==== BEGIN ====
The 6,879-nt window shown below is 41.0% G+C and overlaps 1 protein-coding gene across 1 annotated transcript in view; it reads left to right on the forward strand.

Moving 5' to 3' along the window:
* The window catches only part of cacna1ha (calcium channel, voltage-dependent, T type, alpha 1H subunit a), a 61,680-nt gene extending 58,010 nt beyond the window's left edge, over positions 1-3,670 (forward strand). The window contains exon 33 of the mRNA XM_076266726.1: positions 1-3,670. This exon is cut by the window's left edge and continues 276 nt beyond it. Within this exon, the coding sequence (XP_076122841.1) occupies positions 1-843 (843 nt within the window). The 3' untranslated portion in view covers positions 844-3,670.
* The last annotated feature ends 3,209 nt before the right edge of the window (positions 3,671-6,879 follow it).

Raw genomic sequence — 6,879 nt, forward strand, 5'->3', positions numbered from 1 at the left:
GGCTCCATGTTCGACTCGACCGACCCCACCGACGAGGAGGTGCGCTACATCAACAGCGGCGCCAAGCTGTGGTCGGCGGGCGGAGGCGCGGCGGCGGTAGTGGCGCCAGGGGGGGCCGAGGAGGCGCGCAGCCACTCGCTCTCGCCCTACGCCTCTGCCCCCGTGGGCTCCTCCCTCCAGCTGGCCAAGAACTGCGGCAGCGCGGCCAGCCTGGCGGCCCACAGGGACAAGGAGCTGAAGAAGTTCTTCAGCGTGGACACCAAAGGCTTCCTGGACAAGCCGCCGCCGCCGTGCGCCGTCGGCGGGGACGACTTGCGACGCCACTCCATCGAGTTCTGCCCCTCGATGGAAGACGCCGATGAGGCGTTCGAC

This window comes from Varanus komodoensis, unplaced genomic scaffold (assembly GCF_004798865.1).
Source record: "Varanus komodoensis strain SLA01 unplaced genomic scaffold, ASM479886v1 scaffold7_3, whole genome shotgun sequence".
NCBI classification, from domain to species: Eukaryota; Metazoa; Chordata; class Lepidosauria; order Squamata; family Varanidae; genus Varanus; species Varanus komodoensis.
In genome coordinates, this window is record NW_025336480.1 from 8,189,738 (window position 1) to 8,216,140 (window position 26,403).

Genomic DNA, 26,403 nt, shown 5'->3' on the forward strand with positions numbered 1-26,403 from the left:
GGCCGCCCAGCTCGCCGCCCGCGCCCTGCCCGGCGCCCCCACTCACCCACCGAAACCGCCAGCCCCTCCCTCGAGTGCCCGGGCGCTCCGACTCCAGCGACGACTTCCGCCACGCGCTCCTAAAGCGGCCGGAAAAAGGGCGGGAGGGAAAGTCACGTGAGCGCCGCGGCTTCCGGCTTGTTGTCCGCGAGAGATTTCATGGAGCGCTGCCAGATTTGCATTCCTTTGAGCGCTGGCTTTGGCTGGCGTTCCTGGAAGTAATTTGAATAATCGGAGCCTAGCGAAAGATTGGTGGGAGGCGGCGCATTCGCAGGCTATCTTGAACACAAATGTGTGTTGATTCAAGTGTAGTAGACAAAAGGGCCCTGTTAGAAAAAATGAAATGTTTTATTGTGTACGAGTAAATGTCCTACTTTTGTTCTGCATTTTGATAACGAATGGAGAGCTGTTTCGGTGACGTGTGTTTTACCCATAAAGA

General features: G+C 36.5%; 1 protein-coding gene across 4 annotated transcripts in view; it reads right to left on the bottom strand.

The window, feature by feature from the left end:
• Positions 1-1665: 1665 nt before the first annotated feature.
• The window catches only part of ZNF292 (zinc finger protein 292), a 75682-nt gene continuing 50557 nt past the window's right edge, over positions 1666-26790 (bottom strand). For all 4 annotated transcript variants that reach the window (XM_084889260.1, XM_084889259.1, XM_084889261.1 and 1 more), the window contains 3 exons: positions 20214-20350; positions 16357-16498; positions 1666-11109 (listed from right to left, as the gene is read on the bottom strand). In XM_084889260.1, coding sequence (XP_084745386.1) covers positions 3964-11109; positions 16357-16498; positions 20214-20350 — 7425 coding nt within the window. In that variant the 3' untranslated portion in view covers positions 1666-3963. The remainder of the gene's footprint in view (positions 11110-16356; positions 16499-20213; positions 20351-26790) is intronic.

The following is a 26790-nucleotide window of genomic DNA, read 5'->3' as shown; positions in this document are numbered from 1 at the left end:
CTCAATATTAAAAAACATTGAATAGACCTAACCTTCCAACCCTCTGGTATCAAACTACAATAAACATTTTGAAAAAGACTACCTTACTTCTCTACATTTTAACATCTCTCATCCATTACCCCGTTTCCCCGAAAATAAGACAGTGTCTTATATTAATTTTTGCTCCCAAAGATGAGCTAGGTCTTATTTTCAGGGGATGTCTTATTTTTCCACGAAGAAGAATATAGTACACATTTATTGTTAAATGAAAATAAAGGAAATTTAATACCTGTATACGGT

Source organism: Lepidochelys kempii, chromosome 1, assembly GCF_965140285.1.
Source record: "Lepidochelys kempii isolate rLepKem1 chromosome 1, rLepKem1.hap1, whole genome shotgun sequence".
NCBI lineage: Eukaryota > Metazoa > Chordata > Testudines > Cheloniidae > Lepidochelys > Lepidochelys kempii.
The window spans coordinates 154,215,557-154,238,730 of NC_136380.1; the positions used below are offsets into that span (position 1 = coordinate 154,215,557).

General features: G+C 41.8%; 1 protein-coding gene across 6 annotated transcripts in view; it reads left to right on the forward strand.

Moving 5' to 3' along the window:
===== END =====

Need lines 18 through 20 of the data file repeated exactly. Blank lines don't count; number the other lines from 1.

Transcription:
CTCAATATTAAAAAACATTGAATAGACCTAACCTTCCAACCCTCTGGTATCAAACTACAATAAACATTTTGAAAAAGACTACCTTACTTCTCTACATTTTAACATCTCTCATCCATTACCCCGTTTCCCCGAAAATAAGACAGTGTCTTATATTAATTTTTGCTCCCAAAGATGAGCTAGGTCTTATTTTCAGGGGATGTCTTATTTTTCCACGAAGAAGAATATAGTACACATTTATTGTTAAATGAAAATAAAGGAAATTTAATACCTGTATACGGT

Source organism: Lepidochelys kempii, chromosome 1, assembly GCF_965140285.1.
Source record: "Lepidochelys kempii isolate rLepKem1 chromosome 1, rLepKem1.hap1, whole genome shotgun sequence".